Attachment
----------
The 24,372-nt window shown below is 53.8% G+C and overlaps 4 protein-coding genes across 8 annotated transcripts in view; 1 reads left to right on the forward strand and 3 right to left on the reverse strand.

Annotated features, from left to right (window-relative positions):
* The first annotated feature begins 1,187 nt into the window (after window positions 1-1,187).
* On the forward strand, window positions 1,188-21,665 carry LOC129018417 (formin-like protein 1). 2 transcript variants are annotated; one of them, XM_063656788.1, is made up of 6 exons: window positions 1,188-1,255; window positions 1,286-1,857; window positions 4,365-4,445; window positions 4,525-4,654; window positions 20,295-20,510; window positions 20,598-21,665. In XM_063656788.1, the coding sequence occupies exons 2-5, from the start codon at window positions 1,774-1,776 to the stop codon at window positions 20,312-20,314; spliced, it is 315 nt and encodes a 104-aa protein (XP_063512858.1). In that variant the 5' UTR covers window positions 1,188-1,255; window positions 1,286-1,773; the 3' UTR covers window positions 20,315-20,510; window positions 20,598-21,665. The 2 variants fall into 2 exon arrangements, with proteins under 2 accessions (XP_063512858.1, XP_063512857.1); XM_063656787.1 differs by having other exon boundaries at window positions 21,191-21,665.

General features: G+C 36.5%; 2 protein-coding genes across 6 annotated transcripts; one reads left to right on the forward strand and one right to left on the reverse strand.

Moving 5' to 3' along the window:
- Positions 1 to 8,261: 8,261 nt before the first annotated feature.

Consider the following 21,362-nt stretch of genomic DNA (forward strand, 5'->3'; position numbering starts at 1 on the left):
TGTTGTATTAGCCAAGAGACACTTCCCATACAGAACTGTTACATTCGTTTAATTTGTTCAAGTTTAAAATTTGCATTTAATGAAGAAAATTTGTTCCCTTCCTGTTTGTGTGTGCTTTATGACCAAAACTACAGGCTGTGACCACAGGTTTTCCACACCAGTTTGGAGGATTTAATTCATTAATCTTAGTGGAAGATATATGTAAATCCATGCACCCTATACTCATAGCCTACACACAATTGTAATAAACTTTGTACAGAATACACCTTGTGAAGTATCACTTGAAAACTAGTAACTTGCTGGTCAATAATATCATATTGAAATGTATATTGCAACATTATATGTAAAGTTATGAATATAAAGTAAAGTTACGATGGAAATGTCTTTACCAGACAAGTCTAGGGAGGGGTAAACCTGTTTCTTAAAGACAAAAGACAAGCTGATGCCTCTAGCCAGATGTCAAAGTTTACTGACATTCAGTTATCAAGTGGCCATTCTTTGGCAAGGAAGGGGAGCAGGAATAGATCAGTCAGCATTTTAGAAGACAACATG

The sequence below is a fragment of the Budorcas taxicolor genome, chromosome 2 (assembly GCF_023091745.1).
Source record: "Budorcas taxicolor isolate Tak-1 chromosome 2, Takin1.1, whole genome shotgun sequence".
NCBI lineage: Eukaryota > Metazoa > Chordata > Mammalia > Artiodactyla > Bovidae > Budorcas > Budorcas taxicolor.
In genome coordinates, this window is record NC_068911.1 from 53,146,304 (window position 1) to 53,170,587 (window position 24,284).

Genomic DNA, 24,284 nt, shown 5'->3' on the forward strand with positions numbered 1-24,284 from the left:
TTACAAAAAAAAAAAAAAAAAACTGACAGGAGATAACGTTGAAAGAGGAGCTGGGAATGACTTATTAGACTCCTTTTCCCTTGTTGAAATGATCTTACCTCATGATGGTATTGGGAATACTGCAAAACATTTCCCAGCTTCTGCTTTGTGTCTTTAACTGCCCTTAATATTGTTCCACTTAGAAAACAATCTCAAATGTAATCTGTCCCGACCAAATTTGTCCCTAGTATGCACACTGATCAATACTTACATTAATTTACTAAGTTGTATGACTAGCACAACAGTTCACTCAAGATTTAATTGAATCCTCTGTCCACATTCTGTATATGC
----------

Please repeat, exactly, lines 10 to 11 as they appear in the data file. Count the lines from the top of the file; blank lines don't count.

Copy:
The sequence below is a fragment of the Budorcas taxicolor genome, chromosome 2 (assembly GCF_023091745.1).
Source record: "Budorcas taxicolor isolate Tak-1 chromosome 2, Takin1.1, whole genome shotgun sequence".